While the never-ending debate about ethanol goes on and on,
a renowned energy economist who served as an adviser on energy issues in both
the Ford and Carter administrations noted the impact of renewable fuels beyond
the environmental benefits.
Philip K. Verleger said the renewable fuels legislation
supported by then-President George W. Bush and Congress has successfully driven
down crude oil prices.
Those prices today are between $15 and $40 per barrel lower
than they would be had Congress not endorsed the president’s proposals to boost
ethanol production and blending with gasoline, according to Verleger.
“Today, the Bush measures add the equivalent of Ecuador’s
crude oil output to the world market at a time of extreme tightness,” he wrote.
In 2007, Congress passed the Energy Independence and
Security Act, which amended the renewable fuels program to raise the use of
ethanol and other renewables as alternatives to petroleum.
“These fuels have replaced a significant volume of petroleum
consumed in the U.S. EISA increased the required renewable fuel amount by
400,000 barrels per day in 2010 and 2011, 500,000 barrels per day in 2012 and
nearly 700,000 barrels per day in 2013. The total amount blended into the
petroleum mix from 2008 to 2012 was 700 million barrels,” Verleger said.
“Had Congress not raised the renewable fuels requirement,
commercial crude oil inventories at the end of August would have dropped to 5.2
million barrels, a level 200 million barrels lower than at any time since
“The lower stocks would almost certainly have pushed prices
higher. Crude oil today might easily sell at prices as high as or higher than in
2008. Preliminary econometric tests suggest the price at the end of August would
have been $150 per barrel.
“According to the August 2013 issue of Petroleum Economic Monthly, the U.S.
renewable fuels program has cut annual consumer expenditures in 20132 between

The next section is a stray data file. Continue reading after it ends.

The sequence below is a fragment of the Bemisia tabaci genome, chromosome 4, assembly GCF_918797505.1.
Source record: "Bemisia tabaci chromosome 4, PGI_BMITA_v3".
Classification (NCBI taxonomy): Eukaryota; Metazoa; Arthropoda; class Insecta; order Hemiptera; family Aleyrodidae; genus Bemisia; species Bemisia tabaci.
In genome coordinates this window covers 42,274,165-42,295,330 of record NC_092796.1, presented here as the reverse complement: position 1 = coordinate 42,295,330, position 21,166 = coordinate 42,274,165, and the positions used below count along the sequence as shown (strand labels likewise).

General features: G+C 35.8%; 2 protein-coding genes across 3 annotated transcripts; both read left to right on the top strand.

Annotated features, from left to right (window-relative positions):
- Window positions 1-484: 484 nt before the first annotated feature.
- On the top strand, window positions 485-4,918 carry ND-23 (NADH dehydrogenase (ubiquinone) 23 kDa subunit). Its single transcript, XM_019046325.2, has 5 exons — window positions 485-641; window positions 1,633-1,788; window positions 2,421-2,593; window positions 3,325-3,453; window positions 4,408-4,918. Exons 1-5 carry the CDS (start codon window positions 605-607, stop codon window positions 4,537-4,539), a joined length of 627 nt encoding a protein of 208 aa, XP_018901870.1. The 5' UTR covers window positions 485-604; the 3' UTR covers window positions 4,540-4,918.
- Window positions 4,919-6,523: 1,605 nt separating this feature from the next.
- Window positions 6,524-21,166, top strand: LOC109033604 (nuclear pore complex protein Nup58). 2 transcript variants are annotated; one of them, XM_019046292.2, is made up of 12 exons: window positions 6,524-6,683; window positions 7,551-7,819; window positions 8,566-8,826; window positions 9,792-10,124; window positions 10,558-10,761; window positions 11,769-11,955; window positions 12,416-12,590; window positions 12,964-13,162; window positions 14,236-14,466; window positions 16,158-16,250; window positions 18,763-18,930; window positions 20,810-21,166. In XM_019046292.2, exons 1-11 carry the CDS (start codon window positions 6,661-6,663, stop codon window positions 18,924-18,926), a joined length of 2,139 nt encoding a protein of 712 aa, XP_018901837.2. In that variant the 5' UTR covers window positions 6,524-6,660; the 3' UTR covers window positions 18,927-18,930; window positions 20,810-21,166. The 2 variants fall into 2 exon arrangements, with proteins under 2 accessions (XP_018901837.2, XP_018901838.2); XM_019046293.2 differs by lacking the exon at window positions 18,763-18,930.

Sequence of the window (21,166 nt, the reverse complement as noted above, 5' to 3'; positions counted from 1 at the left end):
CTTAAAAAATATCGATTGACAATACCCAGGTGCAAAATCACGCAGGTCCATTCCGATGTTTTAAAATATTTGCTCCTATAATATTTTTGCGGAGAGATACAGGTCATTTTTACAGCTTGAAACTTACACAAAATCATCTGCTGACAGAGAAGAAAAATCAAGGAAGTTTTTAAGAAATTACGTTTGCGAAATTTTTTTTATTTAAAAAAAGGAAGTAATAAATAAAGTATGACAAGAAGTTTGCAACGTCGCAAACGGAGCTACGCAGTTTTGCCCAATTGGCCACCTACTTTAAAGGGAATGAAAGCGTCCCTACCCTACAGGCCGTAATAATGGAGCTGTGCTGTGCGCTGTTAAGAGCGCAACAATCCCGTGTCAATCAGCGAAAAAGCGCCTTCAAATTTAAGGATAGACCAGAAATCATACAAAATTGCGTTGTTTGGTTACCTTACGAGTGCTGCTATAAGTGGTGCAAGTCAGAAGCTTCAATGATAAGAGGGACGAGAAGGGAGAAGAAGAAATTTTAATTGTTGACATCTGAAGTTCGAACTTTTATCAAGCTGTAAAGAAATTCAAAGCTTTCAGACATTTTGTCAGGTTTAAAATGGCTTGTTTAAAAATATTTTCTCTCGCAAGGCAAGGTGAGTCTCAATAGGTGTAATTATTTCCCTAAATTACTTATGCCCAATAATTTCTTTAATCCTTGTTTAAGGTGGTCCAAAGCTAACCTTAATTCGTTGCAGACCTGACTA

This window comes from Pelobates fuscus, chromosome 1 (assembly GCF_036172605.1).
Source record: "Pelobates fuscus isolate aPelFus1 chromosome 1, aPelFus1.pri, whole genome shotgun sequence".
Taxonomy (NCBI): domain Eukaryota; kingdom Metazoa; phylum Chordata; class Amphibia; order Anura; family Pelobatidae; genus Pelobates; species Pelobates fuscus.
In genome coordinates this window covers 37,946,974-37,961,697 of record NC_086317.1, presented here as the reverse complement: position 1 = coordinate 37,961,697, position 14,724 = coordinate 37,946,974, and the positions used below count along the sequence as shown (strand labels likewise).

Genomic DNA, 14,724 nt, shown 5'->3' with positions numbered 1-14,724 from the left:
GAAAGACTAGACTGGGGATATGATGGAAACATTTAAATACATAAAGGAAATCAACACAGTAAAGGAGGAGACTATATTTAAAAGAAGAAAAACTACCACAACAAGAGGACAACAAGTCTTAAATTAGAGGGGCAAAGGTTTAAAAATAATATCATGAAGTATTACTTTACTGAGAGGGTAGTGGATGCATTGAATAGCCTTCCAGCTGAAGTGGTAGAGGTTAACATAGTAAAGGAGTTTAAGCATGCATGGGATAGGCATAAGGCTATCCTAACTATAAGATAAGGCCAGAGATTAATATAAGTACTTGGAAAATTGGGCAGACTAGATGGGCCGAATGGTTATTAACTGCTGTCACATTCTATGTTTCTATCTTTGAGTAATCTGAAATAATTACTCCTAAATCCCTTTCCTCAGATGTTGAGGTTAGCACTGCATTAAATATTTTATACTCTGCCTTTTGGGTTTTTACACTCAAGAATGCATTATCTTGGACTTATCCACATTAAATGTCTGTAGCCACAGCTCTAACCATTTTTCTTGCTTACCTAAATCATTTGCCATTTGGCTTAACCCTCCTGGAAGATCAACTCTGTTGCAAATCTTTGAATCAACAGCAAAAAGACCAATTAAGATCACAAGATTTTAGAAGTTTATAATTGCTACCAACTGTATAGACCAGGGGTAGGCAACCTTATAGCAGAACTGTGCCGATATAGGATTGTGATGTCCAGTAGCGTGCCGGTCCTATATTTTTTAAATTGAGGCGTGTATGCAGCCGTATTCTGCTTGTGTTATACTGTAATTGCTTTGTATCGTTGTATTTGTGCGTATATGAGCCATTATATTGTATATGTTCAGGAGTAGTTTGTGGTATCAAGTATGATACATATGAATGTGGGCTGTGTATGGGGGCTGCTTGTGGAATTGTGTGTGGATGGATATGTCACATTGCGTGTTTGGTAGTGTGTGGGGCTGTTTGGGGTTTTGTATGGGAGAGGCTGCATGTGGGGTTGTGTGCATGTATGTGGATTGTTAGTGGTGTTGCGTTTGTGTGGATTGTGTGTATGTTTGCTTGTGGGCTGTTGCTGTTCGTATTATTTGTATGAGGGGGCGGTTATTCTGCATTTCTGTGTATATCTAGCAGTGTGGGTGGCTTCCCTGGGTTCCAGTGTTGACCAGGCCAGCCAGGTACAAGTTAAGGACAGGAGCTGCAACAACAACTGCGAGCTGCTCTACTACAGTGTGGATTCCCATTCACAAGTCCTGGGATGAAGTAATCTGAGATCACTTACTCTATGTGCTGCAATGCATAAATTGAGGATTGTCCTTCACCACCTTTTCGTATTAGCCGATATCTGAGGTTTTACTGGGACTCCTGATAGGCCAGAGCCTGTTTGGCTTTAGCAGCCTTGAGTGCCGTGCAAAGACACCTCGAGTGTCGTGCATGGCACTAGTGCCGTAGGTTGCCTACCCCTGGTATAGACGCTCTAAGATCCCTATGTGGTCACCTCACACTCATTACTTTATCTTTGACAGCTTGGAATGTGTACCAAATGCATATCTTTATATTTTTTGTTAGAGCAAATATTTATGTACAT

$700 billion and $2.6 trillion. This translates to consumer paying between 50
cents and $1.50 per gallon less for gasoline.”
This is good news for U.S. consumers, but the global trend
differs. The Energy Information Administration recently reported that global
consumption of petroleum products reached a record high of 88.9 million barrels
per day in 2012.
Consumption did decline in North America and Europe, but
whatever drop was realized on those two continents in the use of gasoline,
diesel fuel, jet fuel, heating oil and others was more than outpaced by growth
in Asia and other regions of the world, according to the 25x’25 Alliance.
“To look beyond our own backyard shows an upward consumption
trend that has run virtually unabated, and with that increase in fossil fuels
comes with it an inherent inelasticity in the oil market,” the alliance
“Demand may be down here in the U.S., but prices remain high
because overall demand remains high across the world. The EIA analysis shows
U.S. consumers remain vulnerable to the global oil market shocks that push
prices up at the gas pump, whether they come from conflict in the Middle East or
natural catastrophes that shut down oil production.
“The EIA report underscores the longstanding need to pursue
renewable alternatives and to continue building on a biofuel sector that has
widely demonstrated over the past decade a number of economic and environmental